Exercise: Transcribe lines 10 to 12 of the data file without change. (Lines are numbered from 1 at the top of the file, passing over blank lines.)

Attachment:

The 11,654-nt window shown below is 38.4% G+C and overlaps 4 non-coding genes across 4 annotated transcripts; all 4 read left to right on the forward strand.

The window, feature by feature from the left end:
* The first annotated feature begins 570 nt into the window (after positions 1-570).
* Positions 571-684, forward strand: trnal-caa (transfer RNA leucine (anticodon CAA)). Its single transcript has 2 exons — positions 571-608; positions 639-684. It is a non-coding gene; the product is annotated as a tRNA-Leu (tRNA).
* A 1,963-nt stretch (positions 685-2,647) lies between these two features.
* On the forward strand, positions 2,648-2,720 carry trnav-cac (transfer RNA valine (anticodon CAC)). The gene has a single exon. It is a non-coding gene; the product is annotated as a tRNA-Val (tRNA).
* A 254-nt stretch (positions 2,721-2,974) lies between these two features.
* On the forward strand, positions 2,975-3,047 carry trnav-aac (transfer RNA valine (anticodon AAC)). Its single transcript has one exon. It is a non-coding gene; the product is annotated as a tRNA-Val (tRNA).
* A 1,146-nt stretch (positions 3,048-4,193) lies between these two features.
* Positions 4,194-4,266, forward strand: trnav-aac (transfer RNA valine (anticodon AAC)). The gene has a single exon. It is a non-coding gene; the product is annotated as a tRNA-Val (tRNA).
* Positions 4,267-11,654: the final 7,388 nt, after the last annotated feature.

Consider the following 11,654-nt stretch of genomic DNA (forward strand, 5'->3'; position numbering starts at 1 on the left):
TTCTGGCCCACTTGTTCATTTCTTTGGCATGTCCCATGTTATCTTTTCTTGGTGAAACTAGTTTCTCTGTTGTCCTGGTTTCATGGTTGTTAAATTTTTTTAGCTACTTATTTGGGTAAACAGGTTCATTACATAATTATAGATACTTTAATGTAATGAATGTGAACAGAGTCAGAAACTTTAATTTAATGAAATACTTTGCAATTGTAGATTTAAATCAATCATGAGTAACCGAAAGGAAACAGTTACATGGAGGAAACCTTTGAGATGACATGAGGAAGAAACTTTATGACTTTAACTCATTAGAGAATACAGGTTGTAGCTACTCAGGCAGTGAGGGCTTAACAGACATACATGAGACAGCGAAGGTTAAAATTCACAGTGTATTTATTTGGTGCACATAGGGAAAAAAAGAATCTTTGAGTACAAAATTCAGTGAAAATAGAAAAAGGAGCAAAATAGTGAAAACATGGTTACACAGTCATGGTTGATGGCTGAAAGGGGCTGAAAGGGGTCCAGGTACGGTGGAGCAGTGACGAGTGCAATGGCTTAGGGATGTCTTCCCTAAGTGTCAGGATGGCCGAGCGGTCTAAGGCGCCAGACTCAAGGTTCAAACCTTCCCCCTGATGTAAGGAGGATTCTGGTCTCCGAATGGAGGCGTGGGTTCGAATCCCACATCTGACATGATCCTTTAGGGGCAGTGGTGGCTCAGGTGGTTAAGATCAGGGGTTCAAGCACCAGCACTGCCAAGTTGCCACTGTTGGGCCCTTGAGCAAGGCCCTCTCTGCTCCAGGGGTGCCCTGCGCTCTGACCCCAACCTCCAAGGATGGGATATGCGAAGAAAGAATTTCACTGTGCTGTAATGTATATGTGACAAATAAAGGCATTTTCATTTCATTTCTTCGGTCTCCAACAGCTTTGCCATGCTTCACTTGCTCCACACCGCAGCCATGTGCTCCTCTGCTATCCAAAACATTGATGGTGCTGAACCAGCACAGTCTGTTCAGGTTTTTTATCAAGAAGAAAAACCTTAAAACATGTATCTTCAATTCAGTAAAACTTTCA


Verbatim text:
* Positions 4,194-4,266, forward strand: trnav-aac (transfer RNA valine (anticodon AAC)). The gene has a single exon. It is a non-coding gene; the product is annotated as a tRNA-Val (tRNA).
* Positions 4,267-11,654: the final 7,388 nt, after the last annotated feature.

Consider the following 11,654-nt stretch of genomic DNA (forward strand, 5'->3'; position numbering starts at 1 on the left):